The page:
Sunday, February 6, 2011

Conversation Hearts

So my friend Tia told me about home made conversation hearts. More trouble than they're worth? Oh yeah, but so cute. Here's a link to a recipe. My tips: make sure the sugar dough doesn't try out before you roll it out for cutting. Some of mine are pretty grainy for this reason. This is a messy project. Powdered sugar was flying everywhere, and I'm kind of surprised I'm not still stuck to the floor. I also managed to kill my hand mixer (Black and Decker WITH TURBO BOOST) at the end there. If you attempt this, have an extra bag of powdered sugar on hand for the hand kneading. I added in a lot more during this step than I expected.  For flavors, I used peppermint and vanilla extracts, and a super secret ingredient (shhhh...lemon and cherry Jell-O). I would have used Kool-Aid packets, but couldn't find any. Kool Aid flavors would have been excellent.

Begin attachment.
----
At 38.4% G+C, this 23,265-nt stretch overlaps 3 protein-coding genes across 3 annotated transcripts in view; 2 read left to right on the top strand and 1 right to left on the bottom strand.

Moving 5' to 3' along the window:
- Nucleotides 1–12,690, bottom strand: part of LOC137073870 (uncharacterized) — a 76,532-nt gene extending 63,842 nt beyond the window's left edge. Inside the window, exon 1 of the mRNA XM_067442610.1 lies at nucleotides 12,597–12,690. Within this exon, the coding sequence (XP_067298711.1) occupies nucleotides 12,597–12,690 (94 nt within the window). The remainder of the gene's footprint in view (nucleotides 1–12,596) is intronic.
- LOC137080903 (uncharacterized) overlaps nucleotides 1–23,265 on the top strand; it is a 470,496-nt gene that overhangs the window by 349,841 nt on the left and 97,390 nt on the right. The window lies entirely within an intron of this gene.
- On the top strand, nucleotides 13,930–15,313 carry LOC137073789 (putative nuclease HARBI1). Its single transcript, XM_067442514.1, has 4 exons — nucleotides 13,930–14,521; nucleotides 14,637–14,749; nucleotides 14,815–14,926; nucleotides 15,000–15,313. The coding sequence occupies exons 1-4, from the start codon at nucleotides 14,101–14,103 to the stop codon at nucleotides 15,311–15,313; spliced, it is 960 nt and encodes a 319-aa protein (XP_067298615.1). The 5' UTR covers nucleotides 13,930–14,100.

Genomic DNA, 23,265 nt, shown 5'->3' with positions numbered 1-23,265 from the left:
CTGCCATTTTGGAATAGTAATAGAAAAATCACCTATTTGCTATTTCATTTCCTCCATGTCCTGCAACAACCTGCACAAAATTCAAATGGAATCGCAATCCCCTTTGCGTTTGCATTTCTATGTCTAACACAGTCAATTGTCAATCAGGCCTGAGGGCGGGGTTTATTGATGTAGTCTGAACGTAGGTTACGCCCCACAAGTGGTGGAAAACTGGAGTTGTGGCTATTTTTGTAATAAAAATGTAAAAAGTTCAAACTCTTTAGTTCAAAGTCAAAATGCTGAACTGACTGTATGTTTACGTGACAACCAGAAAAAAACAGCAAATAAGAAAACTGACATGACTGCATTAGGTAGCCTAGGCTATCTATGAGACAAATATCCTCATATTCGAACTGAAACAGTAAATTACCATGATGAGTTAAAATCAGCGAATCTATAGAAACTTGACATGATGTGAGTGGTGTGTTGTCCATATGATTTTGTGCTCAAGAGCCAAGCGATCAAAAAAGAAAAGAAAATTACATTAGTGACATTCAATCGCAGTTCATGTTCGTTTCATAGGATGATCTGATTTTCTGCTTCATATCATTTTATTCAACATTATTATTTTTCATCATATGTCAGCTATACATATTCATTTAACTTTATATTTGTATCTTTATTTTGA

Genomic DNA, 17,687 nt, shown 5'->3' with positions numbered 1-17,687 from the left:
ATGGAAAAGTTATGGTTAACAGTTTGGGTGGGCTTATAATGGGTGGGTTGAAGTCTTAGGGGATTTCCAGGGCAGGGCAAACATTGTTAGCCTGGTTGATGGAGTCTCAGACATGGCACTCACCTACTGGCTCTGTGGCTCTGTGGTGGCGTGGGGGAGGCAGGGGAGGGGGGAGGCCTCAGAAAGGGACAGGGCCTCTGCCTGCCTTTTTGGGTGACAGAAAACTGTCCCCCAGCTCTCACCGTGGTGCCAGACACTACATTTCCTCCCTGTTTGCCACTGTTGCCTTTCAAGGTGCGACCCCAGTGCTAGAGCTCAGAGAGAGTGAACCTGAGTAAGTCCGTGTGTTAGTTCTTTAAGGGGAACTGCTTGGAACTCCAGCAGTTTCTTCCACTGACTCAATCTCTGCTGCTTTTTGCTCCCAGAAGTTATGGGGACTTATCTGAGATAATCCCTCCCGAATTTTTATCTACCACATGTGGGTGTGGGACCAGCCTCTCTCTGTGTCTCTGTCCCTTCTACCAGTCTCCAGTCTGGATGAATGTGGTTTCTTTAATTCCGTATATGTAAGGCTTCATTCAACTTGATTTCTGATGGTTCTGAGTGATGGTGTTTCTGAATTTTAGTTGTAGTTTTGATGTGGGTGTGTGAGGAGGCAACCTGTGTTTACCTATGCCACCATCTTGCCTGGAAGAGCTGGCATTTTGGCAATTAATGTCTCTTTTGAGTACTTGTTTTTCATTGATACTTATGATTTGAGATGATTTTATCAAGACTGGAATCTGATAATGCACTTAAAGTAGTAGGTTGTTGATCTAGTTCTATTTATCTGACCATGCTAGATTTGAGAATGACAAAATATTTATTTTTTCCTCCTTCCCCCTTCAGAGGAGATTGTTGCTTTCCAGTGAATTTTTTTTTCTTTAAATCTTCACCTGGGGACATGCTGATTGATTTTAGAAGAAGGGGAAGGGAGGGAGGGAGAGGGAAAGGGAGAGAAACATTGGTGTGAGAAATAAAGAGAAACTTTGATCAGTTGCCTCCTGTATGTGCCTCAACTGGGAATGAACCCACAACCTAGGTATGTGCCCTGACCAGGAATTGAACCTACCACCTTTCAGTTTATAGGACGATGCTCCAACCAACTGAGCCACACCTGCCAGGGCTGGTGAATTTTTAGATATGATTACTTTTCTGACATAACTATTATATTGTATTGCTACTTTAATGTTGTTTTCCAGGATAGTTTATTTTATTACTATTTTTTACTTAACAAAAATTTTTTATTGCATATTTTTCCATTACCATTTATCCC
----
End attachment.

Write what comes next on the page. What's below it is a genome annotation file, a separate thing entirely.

Friday, February 4, 2011

Lifestyles of the Rich and Famous

Hey, I learned to make tassels! This scarf  is voile and velveteen - Anna Maria Horner's "Innocent Crush" fabric line. The voile was obnoxiously slippy to sew to the velveteen. It's been much easier sewing voile to voile. I don't have a walking foot for my favorite machine; maybe that would help. The scarf is worth it though, it feels totally luxurious. I went with the 'luxury' theme, and taught myself how to make tassels (much cheaper than adding yachts or polo ponies, but now that I think about it, should luxury be 'cheaper'? I'm going all out on the next luxury scarf...). I used three colors of grey and lavender for the tassels, and I really like the subtle variegated look. This scarf was my first commission, and I hope the birthday girl likes it! Here's a picture I love, because it looks like a rolled up magic carpet: